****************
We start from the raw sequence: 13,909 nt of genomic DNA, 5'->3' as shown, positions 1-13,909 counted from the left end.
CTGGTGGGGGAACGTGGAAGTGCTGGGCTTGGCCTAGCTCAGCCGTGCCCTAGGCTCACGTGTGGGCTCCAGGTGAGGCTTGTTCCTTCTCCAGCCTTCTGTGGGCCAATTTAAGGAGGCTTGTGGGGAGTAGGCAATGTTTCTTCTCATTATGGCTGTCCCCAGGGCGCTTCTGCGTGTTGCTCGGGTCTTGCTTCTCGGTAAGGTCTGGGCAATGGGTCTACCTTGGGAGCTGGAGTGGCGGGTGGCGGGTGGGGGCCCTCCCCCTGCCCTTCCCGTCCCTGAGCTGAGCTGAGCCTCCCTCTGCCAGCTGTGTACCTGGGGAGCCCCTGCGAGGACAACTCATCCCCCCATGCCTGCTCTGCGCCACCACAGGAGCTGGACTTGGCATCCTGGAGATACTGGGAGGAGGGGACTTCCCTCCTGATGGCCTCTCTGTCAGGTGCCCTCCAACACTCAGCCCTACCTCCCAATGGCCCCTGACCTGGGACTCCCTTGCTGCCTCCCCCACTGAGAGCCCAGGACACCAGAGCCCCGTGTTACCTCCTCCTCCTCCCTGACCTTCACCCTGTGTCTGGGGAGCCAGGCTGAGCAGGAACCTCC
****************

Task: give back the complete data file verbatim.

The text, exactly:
We start from the raw sequence: 13,909 nt of genomic DNA, 5'->3' as shown, positions 1-13,909 counted from the left end.
CTGGTGGGGGAACGTGGAAGTGCTGGGCTTGGCCTAGCTCAGCCGTGCCCTAGGCTCACGTGTGGGCTCCAGGTGAGGCTTGTTCCTTCTCCAGCCTTCTGTGGGCCAATTTAAGGAGGCTTGTGGGGAGTAGGCAATGTTTCTTCTCATTATGGCTGTCCCCAGGGCGCTTCTGCGTGTTGCTCGGGTCTTGCTTCTCGGTAAGGTCTGGGCAATGGGTCTACCTTGGGAGCTGGAGTGGCGGGTGGCGGGTGGGGGCCCTCCCCCTGCCCTTCCCGTCCCTGAGCTGAGCTGAGCCTCCCTCTGCCAGCTGTGTACCTGGGGAGCCCCTGCGAGGACAACTCATCCCCCCATGCCTGCTCTGCGCCACCACAGGAGCTGGACTTGGCATCCTGGAGATACTGGGAGGAGGGGACTTCCCTCCTGATGGCCTCTCTGTCAGGTGCCCTCCAACACTCAGCCCTACCTCCCAATGGCCCCTGACCTGGGACTCCCTTGCTGCCTCCCCCACTGAGAGCCCAGGACACCAGAGCCCCGTGTTACCTCCTCCTCCTCCCTGACCTTCACCCTGTGTCTGGGGAGCCAGGCTGAGCAGGAACCTCC